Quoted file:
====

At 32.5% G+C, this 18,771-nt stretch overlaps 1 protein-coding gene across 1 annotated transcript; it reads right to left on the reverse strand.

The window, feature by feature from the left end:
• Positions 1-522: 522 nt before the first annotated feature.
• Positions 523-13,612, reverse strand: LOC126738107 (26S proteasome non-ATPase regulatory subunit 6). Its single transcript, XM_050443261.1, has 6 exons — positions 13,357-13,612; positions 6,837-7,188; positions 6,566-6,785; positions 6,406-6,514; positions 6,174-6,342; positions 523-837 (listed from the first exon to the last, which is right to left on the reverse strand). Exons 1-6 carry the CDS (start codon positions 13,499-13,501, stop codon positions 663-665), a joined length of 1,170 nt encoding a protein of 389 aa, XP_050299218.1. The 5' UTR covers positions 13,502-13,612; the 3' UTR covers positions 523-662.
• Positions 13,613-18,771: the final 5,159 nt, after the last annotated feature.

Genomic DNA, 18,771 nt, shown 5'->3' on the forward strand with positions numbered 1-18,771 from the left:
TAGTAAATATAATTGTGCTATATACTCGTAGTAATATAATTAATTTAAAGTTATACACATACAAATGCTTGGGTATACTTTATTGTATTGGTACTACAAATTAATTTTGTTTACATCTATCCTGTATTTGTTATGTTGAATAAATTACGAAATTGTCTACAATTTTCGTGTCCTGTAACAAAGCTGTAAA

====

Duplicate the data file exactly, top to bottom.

At 32.5% G+C, this 18,771-nt stretch overlaps 1 protein-coding gene across 1 annotated transcript; it reads right to left on the reverse strand.

The window, feature by feature from the left end:
• Positions 1-522: 522 nt before the first annotated feature.
• Positions 523-13,612, reverse strand: LOC126738107 (26S proteasome non-ATPase regulatory subunit 6). Its single transcript, XM_050443261.1, has 6 exons — positions 13,357-13,612; positions 6,837-7,188; positions 6,566-6,785; positions 6,406-6,514; positions 6,174-6,342; positions 523-837 (listed from the first exon to the last, which is right to left on the reverse strand). Exons 1-6 carry the CDS (start codon positions 13,499-13,501, stop codon positions 663-665), a joined length of 1,170 nt encoding a protein of 389 aa, XP_050299218.1. The 5' UTR covers positions 13,502-13,612; the 3' UTR covers positions 523-662.
• Positions 13,613-18,771: the final 5,159 nt, after the last annotated feature.

Genomic DNA, 18,771 nt, shown 5'->3' on the forward strand with positions numbered 1-18,771 from the left:
TAGTAAATATAATTGTGCTATATACTCGTAGTAATATAATTAATTTAAAGTTATACACATACAAATGCTTGGGTATACTTTATTGTATTGGTACTACAAATTAATTTTGTTTACATCTATCCTGTATTTGTTATGTTGAATAAATTACGAAATTGTCTACAATTTTCGTGTCCTGTAACAAAGCTGTAAA